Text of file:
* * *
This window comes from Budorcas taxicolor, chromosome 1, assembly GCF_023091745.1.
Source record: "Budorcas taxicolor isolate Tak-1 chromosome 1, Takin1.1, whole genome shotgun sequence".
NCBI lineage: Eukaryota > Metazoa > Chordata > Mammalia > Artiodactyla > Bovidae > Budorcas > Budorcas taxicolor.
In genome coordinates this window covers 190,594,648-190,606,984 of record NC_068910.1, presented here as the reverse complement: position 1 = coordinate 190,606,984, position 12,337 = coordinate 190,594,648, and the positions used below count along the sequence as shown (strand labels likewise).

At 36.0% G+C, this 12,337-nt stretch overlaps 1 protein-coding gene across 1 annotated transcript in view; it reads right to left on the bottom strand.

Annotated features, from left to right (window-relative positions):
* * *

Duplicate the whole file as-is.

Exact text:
This window comes from Budorcas taxicolor, chromosome 1, assembly GCF_023091745.1.
Source record: "Budorcas taxicolor isolate Tak-1 chromosome 1, Takin1.1, whole genome shotgun sequence".
NCBI lineage: Eukaryota > Metazoa > Chordata > Mammalia > Artiodactyla > Bovidae > Budorcas > Budorcas taxicolor.
In genome coordinates this window covers 190,594,648-190,606,984 of record NC_068910.1, presented here as the reverse complement: position 1 = coordinate 190,606,984, position 12,337 = coordinate 190,594,648, and the positions used below count along the sequence as shown (strand labels likewise).

At 36.0% G+C, this 12,337-nt stretch overlaps 1 protein-coding gene across 1 annotated transcript in view; it reads right to left on the bottom strand.

Annotated features, from left to right (window-relative positions):